Box: Several administrative tribunals across Ontario have conducted training on how to accommodate the needs of people with mental health disabilities and addictions during the tribunal process. Training has also been done by the OHRC. For more information, see the Society of Ontario Adjudicators and Regulators (SOAR) website at www.soar.on.ca/events/index.php. End Box.
52. The Society of Ontario Adjudicators and Regulators (SOAR) and SOAR Administrative and Management Network (SAMN) should continue to ensure that new and existing adjudicators and staff receive training on the Code, including how to accommodate people with mental health issues or addictions during the tribunal process.
53. Administrative tribunals and other complaint-handling and decision-making bodies should examine their policies and procedures to identify and eliminate any barriers that prevent people with mental health issues or addictions from accessing these services. As part of this process, decision-makers should use approaches that maximize participation and accommodate the needs of people who may experience difficulties with decision-making capacity.
C26. The OHRC will continue to work with administrative tribunals in Ontario to provide training on human rights, including the duty to accommodate, where these relate to serving people with psychiatric disabilities and addictions, as well as other Code-protected groups.
When I went to my doctor he didn’t have a clue. His first reaction was, “Well, I’m a doctor and I know what I’m doing.” Not everyone has the ability to say to the doctor, “Look it up.” You need an advocate; people with mental health problems need an advocate.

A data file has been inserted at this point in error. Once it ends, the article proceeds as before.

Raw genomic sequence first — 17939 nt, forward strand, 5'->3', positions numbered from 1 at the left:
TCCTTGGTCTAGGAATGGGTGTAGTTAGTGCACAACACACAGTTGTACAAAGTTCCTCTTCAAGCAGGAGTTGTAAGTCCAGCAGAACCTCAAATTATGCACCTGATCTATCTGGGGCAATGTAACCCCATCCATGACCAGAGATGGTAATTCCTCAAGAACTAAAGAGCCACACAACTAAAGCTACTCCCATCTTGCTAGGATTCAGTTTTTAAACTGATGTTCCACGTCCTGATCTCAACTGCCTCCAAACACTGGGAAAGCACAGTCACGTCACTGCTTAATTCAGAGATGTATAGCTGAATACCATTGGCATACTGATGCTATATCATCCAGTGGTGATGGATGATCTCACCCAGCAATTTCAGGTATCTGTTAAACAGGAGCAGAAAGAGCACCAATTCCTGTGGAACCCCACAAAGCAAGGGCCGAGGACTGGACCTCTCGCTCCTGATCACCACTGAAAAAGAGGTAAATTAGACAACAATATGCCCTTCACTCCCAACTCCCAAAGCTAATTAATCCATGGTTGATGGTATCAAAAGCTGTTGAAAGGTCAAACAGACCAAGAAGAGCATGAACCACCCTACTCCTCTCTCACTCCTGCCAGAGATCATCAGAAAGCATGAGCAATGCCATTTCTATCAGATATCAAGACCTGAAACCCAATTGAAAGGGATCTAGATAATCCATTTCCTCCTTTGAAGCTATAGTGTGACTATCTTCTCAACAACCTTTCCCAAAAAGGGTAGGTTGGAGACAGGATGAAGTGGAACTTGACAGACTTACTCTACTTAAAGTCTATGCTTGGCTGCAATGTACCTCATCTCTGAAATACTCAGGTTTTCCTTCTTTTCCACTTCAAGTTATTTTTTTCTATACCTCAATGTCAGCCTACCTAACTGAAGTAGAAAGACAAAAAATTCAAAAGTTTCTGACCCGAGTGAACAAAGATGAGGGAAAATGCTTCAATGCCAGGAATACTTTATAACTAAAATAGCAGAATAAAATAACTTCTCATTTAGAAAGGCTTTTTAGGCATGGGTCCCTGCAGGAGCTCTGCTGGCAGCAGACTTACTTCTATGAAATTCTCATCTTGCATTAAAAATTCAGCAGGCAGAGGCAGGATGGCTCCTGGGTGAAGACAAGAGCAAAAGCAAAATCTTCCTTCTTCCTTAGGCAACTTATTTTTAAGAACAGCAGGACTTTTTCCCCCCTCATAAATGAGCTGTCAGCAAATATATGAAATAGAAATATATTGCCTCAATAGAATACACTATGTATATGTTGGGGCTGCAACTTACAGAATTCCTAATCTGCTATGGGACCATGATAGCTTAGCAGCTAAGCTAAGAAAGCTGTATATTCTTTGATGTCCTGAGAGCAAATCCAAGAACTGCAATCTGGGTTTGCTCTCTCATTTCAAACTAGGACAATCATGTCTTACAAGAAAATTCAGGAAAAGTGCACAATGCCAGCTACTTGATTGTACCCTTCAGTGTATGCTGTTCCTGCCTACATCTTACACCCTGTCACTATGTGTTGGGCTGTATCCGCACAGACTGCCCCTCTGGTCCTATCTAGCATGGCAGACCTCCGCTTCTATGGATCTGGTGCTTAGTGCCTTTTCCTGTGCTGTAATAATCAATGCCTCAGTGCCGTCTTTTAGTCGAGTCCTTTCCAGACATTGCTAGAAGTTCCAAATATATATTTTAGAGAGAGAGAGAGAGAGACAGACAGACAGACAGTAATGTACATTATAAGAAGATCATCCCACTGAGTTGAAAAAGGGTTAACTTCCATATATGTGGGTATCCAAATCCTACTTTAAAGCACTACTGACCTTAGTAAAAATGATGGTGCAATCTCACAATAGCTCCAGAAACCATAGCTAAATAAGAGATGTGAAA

– Participant in North Bay roundtable session
A significant number of consultation participants said they had great difficulty accessing rental housing, psychiatric hospitals, ODSP, insurance benefits, administrative tribunals and other services equitably without the help of someone advocating on their behalf, particularly when they were not well. Many people also identified the need for human support, advocates and advocacy to help them navigate systems, increase their and others’ awareness of their rights, avoid discrimination and make complaints.
Advocacy can be seen as an important form of human support and a method of accommodating people’s needs. At the same time, the widespread call for advocates points to the need for organizations and services to design and deliver their services inclusively without discrimination and to remove barriers that prevent people from acting on their own behalf (see section 13.2. for more information on inclusive design of services).
I find it frustrating on behalf of the clients that they can’t get services on their own. The client is willing and they try and then get shut down; their calls will not be returned. I pick up the phone and I get someone and it is easily done. My clients are relieved but frustrated. Why does it have to take another person to get through? My client loses their independence; the client should not have to go through hoops and barriers.
– Participant in North Bay roundtable session
Advocacy roles may be played by many different individuals in different settings. For example, peer support workers were seen as one positive form of advocacy. In psychiatric hospitals, advocacy on behalf of individuals and people with psychiatric disabilities as a group is carried out by patient and family councils and the Psychiatric Patient Advocate Office (PPAO), which also has a legislated mandate to provide rights advice to patients.